Welcome to the third entry of The Dianhydrides Diaries, a bi-weekly series that will explore all the benefits of dianhydrides, along with the chemistry, applications, tips, and advice on how to gain a competitive edge with your next project.

Epoxy resins cured with dianhydrides serve high-end polymer applications such as composites, adhesives, powder coatings and molding compounds. The performance of the overall system certainly relies upon the main ingredients in it, e.g., resins and curatives. But some properties, especially cure behavior, depend significantly on one of the smallest ingredients in the formulation, the cure catalyst, also known as cure accelerator. This is equally true for epoxy formulations using either dianhydrides or their monoanhydride cousins.

This post highlights the control achievable in cure behavior simply through catalyst selection. Figure 1 presents DSC cure exotherm data, generated by heating unreacted formulation specimens from ambient to 300°C at 10°C/minute. The underlying epoxy-dianhydride formulation is described via the figures’ legend and this post’s footnotes.

Figure 1. Effects of different catalysts on DSC cure exotherm data. Formulations contained liquid epoxy resin and BTDA (benzophenone tetracarboxylic dianhydride). Uncured formulations were subjected to DSC heating ramps @ 10°C/min.  Data from Mr. Nikola Bilic, Kansas Polymer Research Center, Pittsburg, KS. (Click here for larger image)

The plot for 2E4MZ, an imidazole catalyst shows a relatively sharp exotherm peak. Such cure behavior can be useful in applications where fast development of strength is preferred once the cure temperature is reached. An example will be high-temperature adhesives, which are applied and cured in thin films.  However, such rapid curing can also lead to localized hot spots which may lead to degradation in the cured part and compromised performance. This will be a concern in thicker applications, e.g., in curing of high-performance composites. For such applications, gentler cure behavior such as those shown for 2P4MZ (imidazole) and BVCAT-7 (ammonium salt) catalysts may be more suitable. As the figure shows, their peak reaction rates are relatively mild, as indicated by their modest peak exotherms. Specifically for applications where such moderate exotherm profile is suitable, but the process requires a lower cure temperature, the catalyst BVCAT-7 can be selected. For example, certain mold materials in composite applications may be sensitive to temperature. The plot for BVCAT-7 points to a lower temperature for cure onset, and yet the overall shape of the exotherm curve is just like the curve for 2P4MZ. On the other hand, 2P4MZ may be more suitable in cases where high cure temperatures can be tolerated but the intricacy of the mold may demand slower fills for even warm resin mixes. In those cases, 2P4MZ’s higher temperature for cure activation can be a benefit as it reduces the risk of gelation during the filling process.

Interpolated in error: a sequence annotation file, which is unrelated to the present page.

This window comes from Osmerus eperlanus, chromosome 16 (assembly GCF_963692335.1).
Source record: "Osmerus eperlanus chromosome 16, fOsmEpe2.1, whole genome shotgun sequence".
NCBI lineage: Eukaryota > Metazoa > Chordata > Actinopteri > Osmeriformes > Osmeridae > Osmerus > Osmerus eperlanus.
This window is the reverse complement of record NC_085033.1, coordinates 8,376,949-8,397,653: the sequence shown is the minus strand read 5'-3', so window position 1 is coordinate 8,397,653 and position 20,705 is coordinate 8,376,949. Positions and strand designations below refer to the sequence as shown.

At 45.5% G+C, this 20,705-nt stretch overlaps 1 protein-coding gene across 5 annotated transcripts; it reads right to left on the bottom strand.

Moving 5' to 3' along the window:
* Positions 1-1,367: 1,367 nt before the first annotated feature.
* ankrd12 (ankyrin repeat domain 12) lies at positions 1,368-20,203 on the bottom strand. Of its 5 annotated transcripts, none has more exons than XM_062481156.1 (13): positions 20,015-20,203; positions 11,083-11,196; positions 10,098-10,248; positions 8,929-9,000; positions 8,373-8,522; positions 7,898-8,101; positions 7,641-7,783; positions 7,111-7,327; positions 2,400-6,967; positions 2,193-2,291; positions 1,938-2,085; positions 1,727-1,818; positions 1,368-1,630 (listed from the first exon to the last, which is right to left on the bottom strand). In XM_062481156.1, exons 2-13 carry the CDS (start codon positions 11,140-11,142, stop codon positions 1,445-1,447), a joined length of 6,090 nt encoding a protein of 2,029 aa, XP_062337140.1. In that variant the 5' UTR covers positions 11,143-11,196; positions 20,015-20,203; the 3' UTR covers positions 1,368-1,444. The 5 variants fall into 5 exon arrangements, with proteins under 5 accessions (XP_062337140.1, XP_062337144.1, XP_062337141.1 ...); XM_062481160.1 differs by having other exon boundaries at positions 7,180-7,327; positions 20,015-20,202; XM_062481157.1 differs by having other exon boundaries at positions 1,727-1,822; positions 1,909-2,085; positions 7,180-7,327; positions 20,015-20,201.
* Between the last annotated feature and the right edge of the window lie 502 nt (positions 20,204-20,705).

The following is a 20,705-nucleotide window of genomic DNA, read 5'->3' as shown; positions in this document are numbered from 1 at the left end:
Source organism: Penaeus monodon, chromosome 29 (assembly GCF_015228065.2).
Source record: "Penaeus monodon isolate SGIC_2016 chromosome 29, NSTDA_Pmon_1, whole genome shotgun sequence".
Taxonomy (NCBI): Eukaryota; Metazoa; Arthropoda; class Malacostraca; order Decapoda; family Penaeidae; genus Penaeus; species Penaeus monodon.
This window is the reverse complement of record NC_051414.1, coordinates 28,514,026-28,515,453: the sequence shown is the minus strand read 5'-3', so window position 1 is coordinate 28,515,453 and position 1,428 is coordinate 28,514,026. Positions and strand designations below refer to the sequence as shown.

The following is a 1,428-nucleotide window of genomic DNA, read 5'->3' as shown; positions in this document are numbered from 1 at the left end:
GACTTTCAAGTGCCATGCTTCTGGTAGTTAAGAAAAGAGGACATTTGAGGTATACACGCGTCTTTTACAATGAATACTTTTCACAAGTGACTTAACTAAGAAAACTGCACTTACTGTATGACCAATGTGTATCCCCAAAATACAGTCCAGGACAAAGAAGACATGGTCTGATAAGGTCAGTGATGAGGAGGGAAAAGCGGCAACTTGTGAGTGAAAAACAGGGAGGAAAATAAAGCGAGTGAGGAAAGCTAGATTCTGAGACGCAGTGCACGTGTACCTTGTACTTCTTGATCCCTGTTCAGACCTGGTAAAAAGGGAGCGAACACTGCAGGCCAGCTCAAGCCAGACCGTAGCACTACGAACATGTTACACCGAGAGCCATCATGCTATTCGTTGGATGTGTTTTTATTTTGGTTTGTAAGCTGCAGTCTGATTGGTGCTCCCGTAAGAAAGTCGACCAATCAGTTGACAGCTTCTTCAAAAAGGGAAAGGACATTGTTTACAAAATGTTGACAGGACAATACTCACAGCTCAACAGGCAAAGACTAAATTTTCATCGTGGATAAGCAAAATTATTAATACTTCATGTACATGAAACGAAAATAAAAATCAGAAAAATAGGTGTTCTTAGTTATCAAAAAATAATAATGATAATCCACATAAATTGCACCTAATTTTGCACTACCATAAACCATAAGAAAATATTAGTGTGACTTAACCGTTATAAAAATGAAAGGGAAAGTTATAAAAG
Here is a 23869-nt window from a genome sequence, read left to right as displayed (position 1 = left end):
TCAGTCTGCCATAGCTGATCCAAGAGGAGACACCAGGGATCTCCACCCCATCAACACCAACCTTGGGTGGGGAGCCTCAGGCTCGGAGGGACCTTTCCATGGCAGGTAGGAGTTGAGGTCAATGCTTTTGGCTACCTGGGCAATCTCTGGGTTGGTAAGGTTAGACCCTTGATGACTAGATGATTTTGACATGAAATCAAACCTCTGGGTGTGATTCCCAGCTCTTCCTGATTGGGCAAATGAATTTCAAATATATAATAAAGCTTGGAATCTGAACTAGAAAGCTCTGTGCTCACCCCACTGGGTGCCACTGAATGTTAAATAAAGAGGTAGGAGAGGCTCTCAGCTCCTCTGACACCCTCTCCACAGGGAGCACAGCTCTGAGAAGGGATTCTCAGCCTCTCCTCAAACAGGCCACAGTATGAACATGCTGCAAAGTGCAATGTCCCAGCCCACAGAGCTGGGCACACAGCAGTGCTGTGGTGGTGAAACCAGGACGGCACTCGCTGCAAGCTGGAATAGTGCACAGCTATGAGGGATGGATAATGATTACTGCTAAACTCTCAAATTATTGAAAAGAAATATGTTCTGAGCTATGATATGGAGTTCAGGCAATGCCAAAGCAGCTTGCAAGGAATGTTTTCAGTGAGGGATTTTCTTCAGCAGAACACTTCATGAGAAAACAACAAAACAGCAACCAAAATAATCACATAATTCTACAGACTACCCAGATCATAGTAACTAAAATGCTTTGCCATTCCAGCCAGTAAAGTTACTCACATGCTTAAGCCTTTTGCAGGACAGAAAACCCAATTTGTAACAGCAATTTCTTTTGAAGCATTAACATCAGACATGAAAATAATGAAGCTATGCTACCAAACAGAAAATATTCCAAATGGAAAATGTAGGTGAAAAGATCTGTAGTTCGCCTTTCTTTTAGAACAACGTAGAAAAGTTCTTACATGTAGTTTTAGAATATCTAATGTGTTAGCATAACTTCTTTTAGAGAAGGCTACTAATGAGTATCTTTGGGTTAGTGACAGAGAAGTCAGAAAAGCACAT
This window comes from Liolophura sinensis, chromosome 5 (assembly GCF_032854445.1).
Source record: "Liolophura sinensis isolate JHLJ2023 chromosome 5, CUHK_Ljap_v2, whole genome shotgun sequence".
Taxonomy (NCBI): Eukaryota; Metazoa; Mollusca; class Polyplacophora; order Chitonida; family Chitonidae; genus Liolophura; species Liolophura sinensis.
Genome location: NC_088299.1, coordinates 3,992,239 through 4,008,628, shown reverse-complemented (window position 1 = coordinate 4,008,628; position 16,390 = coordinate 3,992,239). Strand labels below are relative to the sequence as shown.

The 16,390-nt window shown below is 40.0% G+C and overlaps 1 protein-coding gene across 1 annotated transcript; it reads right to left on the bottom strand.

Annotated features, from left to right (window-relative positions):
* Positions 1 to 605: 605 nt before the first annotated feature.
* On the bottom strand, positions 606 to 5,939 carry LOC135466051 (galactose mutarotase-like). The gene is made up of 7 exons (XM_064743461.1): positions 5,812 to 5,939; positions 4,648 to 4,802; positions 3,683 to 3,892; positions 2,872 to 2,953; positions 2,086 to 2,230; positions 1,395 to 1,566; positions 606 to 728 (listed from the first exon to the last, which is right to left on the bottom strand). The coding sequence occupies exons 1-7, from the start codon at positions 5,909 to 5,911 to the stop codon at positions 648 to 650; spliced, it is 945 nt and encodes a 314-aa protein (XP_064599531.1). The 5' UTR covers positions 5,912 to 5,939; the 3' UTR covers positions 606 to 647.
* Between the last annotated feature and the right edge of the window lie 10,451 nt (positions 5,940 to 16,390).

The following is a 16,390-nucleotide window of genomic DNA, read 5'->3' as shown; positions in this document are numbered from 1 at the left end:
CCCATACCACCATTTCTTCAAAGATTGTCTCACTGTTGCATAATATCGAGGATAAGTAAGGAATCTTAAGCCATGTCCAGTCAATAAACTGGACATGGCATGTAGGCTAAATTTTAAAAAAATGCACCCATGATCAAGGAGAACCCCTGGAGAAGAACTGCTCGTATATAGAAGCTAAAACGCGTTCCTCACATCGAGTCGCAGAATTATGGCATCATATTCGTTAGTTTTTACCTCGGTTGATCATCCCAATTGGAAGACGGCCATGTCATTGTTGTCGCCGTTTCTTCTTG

There are numerous catalyst types available for dianhydride based epoxy systems. If your formulation is close to meeting the challenges of your demanding application, a deeper understanding of catalyst behavior can be just the advantage you need for achieving success.


  1. DER383 = D.E.R.TM 383 liquid epoxy resin, EEW 182g/eq.
  2. BTDA = JAYHAWK BTDA® Microfine.
  3. 2E4MZ = Imicure® 2E4MZ = 2 ethyl 4 methyl imidazole
  4. 2P4MZ = Curezol® 2P4MZ = 2 phenyl 4-methyl imidazole
  5. BVCAT-7 is a quaternary ammonium salt catalyst available from Broadview Technologies.
  6. BTDA is a trademark of Jayhawk Fine Chemicals Corporation.
  7. D.E.R. is a trademark of Olin Corporation.
  8. Imicure and Curezol are trademarks of Evonik Corporation.